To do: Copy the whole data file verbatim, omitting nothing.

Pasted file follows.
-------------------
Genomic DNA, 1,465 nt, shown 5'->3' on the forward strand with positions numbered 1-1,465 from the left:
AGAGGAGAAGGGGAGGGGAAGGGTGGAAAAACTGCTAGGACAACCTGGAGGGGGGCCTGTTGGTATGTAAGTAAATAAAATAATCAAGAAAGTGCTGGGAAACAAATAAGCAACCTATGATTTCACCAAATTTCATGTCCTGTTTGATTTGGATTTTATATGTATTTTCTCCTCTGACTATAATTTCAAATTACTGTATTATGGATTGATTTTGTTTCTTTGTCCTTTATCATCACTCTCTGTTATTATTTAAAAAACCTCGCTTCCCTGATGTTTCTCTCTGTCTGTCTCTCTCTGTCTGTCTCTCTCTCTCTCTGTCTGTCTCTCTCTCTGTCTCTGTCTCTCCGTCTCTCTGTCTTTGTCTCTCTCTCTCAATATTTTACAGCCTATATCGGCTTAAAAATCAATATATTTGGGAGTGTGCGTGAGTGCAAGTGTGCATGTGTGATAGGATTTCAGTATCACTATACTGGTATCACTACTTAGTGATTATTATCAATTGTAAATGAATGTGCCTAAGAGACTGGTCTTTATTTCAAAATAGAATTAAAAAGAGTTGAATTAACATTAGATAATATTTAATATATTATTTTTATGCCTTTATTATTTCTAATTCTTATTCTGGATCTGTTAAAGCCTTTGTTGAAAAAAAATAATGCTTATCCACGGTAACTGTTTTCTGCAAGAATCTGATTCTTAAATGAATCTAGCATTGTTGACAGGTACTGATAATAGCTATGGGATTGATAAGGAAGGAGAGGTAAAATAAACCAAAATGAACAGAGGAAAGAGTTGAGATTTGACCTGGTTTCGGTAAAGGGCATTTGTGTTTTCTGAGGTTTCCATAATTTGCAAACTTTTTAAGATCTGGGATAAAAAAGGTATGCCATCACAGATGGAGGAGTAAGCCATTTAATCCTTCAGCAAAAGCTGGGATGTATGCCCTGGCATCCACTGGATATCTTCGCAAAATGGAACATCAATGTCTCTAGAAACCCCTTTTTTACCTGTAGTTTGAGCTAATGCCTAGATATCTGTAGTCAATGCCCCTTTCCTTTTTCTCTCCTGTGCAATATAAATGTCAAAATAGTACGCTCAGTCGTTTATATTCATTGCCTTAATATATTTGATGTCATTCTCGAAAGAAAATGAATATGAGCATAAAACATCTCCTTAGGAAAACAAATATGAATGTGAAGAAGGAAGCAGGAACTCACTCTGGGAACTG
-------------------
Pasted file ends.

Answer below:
Genomic DNA, 1,465 nt, shown 5'->3' on the forward strand with positions numbered 1-1,465 from the left:
AGAGGAGAAGGGGAGGGGAAGGGTGGAAAAACTGCTAGGACAACCTGGAGGGGGGCCTGTTGGTATGTAAGTAAATAAAATAATCAAGAAAGTGCTGGGAAACAAATAAGCAACCTATGATTTCACCAAATTTCATGTCCTGTTTGATTTGGATTTTATATGTATTTTCTCCTCTGACTATAATTTCAAATTACTGTATTATGGATTGATTTTGTTTCTTTGTCCTTTATCATCACTCTCTGTTATTATTTAAAAAACCTCGCTTCCCTGATGTTTCTCTCTGTCTGTCTCTCTCTGTCTGTCTCTCTCTCTCTCTGTCTGTCTCTCTCTCTGTCTCTGTCTCTCCGTCTCTCTGTCTTTGTCTCTCTCTCTCAATATTTTACAGCCTATATCGGCTTAAAAATCAATATATTTGGGAGTGTGCGTGAGTGCAAGTGTGCATGTGTGATAGGATTTCAGTATCACTATACTGGTATCACTACTTAGTGATTATTATCAATTGTAAATGAATGTGCCTAAGAGACTGGTCTTTATTTCAAAATAGAATTAAAAAGAGTTGAATTAACATTAGATAATATTTAATATATTATTTTTATGCCTTTATTATTTCTAATTCTTATTCTGGATCTGTTAAAGCCTTTGTTGAAAAAAAATAATGCTTATCCACGGTAACTGTTTTCTGCAAGAATCTGATTCTTAAATGAATCTAGCATTGTTGACAGGTACTGATAATAGCTATGGGATTGATAAGGAAGGAGAGGTAAAATAAACCAAAATGAACAGAGGAAAGAGTTGAGATTTGACCTGGTTTCGGTAAAGGGCATTTGTGTTTTCTGAGGTTTCCATAATTTGCAAACTTTTTAAGATCTGGGATAAAAAAGGTATGCCATCACAGATGGAGGAGTAAGCCATTTAATCCTTCAGCAAAAGCTGGGATGTATGCCCTGGCATCCACTGGATATCTTCGCAAAATGGAACATCAATGTCTCTAGAAACCCCTTTTTTACCTGTAGTTTGAGCTAATGCCTAGATATCTGTAGTCAATGCCCCTTTCCTTTTTCTCTCCTGTGCAATATAAATGTCAAAATAGTACGCTCAGTCGTTTATATTCATTGCCTTAATATATTTGATGTCATTCTCGAAAGAAAATGAATATGAGCATAAAACATCTCCTTAGGAAAACAAATATGAATGTGAAGAAGGAAGCAGGAACTCACTCTGGGAACTG